She served with her husband, James, for three years in Africa as a Baptist missionary, earned degrees from what is now North Texas University and from what is now Texas Woman's University in speech therapy, was on the faculty at TWU for 11 years and taught in the public schools for five years. She was born Sept. 13, 1913, on a farm near Lewisville where she grew up. Johnnie and her husband went to hear a speaker who talked about the need for bookkeepers and auditors in Africa.
Patsy Cross Patterson, a past co-owner of the Denton Record-Chronicle and an active community leader in Denton, died Tuesday night at her home in Denton. She was 88. A visitation will be held from 5 to 7 p.m. Friday at Bill DeBerry Funeral Directors at 2025 W. University Drive. Services will be 10 a.m. Saturday at St. Andrew Presbyterian Church, 300 W. Oak St. in Denton.
People who live on Bass Road in Denton may or may not realize their street is named for Denton's most famous criminal. Sam Bass robbed stagecoaches and passenger trains in the 1870s. He once stole $60,000 in gold pieces in a train robbery. He was a desperado.
Muck Rack makes it simple to find people, tweets, or articles that mention any name, keyword, company, hashtag etc. We've compiled this guide to help you make the most of your search.
Selecting a term
Start searching tweets, articles from media outlets, articles mentioned in tweets, journalists'
names, titles and bios with some suggested searches:
Companies or Topics (e.g. iPhone, Microsoft)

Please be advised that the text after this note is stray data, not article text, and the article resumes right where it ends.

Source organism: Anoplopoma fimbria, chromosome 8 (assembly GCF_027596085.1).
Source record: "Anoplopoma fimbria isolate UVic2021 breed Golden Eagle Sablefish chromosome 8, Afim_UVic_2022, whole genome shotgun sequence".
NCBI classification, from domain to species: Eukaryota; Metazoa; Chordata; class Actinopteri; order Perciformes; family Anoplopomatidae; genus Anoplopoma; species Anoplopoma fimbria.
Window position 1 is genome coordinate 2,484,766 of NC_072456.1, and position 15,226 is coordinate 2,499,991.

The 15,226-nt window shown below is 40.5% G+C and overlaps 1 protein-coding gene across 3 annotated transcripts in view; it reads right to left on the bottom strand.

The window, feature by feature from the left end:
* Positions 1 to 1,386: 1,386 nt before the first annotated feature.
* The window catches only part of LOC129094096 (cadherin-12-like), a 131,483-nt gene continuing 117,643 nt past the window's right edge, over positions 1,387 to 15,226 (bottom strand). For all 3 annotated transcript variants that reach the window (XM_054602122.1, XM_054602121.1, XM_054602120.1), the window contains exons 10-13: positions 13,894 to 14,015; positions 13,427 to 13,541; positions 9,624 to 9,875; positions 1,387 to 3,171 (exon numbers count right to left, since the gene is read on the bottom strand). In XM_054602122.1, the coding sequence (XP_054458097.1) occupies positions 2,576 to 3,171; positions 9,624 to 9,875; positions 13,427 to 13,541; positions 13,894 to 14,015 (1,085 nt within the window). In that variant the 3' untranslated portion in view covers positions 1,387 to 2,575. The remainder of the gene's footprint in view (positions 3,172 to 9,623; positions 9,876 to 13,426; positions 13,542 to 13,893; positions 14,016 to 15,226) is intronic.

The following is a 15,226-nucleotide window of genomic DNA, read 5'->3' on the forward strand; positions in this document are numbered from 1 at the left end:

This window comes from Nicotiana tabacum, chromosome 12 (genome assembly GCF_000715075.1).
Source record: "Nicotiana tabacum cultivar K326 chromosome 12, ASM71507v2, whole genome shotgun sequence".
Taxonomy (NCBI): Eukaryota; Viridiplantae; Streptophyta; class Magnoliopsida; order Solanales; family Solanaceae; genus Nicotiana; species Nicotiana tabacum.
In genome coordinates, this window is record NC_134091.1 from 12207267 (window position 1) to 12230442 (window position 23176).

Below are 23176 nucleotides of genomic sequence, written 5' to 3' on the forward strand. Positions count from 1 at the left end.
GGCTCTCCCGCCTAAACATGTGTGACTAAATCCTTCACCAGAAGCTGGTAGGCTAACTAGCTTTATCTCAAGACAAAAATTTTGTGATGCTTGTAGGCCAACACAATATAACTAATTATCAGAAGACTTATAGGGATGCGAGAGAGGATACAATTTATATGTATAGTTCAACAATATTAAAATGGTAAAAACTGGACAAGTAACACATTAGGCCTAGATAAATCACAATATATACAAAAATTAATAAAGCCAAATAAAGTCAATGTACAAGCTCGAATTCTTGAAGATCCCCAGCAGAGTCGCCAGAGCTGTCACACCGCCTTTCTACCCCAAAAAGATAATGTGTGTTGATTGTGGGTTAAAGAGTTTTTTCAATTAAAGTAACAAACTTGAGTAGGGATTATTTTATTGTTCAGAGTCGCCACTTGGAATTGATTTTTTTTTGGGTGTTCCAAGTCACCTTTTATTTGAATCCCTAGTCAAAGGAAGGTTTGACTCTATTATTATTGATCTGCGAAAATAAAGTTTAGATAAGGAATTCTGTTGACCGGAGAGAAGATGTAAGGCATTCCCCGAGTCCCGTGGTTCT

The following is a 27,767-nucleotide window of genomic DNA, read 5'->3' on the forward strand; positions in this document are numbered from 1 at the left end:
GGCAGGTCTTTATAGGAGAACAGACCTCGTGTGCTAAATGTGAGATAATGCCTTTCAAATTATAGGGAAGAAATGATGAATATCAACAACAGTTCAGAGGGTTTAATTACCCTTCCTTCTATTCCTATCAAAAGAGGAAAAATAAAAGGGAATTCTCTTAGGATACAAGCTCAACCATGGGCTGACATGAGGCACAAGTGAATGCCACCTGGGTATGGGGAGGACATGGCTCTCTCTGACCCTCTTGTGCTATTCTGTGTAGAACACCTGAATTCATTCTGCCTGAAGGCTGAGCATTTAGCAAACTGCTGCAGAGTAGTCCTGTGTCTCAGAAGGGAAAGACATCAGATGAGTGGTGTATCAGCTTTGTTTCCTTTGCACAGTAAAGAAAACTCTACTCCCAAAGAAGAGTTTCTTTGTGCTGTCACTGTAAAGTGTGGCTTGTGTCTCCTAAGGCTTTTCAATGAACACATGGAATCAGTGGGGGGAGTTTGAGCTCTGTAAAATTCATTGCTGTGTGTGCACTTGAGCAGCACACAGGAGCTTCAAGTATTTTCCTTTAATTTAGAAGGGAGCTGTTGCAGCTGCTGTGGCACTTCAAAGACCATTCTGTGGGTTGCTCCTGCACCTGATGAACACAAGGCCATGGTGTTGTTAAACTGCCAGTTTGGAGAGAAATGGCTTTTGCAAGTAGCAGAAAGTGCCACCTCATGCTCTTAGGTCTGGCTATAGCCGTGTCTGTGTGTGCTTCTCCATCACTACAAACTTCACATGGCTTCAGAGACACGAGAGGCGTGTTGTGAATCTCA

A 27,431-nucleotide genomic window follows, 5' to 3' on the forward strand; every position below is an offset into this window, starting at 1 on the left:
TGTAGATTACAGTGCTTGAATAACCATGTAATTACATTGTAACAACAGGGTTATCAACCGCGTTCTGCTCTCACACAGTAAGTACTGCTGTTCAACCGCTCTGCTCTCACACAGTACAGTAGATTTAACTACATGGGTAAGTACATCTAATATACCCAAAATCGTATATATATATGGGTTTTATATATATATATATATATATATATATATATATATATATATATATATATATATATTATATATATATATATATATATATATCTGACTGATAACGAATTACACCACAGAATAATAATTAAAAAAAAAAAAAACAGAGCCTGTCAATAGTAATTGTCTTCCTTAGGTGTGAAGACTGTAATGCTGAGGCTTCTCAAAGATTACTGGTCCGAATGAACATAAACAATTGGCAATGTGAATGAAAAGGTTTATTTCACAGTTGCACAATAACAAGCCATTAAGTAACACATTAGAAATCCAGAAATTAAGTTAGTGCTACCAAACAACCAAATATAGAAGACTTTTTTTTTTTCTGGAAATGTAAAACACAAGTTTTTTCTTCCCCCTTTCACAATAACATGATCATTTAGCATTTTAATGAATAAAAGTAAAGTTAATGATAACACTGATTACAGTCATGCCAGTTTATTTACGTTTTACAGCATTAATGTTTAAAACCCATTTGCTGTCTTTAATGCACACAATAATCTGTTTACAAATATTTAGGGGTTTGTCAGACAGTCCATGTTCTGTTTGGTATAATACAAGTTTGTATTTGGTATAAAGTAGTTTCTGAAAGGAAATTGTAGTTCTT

Phrases (e.g. "cloud computing") — use quotes to keep the terms together
Twitter handles (e.g. @username) — returns those who have mentioned or replied to
Names (e.g. "David Pogue")
Hashtags (e.g. #sxsw, #london2012)
Bio details (e.g. vegan, Olympics, father)
Muck Rack's Advanced Search allows for many boolean operators.
Find results that mention multiple specified terms, use AND or
+. For example, ensure each result contains both Elon Musk and Mark Zuckerberg by
searching Musk AND Zuckerberg or Musk + Zuckerberg.
Use the operators OR or , to broaden your search when you'd like either of
multiple terms to appear in results. (This is the default behavior of our search when no operators
are used). For example, results will contain either cake or cookie by searching cake OR cookie or cake,cookie
Use NOT or - to subtract results from your search. For
example, searching Disney will yield results about the Walt Disney Company as well as Walt Disney
World Resort. To exclude mentions of Disney World, search for Disney -World or Disney
When using one of these operators with a phrase, enclose it in quotation marks. For example, you can
find results about smartphones excluding Apple's iPhone 4S by searching smartphone -"iPhone
Exact case matching or punctuation
If you're searching for a brand name or keyword that relies on specific punctuation marks or capitalization, you can
find results that match your exact query by adding matchcase: before the keyword you're searching for, like matchcase:E*TRADE .
Use parentheses to separate multiple
boolean phrases. For example, to find journalists talking about having fun in Disney World or
Disneyland, search for ("disney world" OR disneyland) AND fun.
An asterisk can be used to search for any variation of a root word truncated by the asterisk. For example, searching for admin* will return results for administrator, administration, administer, administered, etc.
A near operator is an AND operator where you can control the distance between the words. You can vary the distance the near operation uses by adding a forward slash and number (between 0-99) such as strawberries NEAR/10 "whipped cream", which means the strawberries must exist within 10 words of "whipped cream".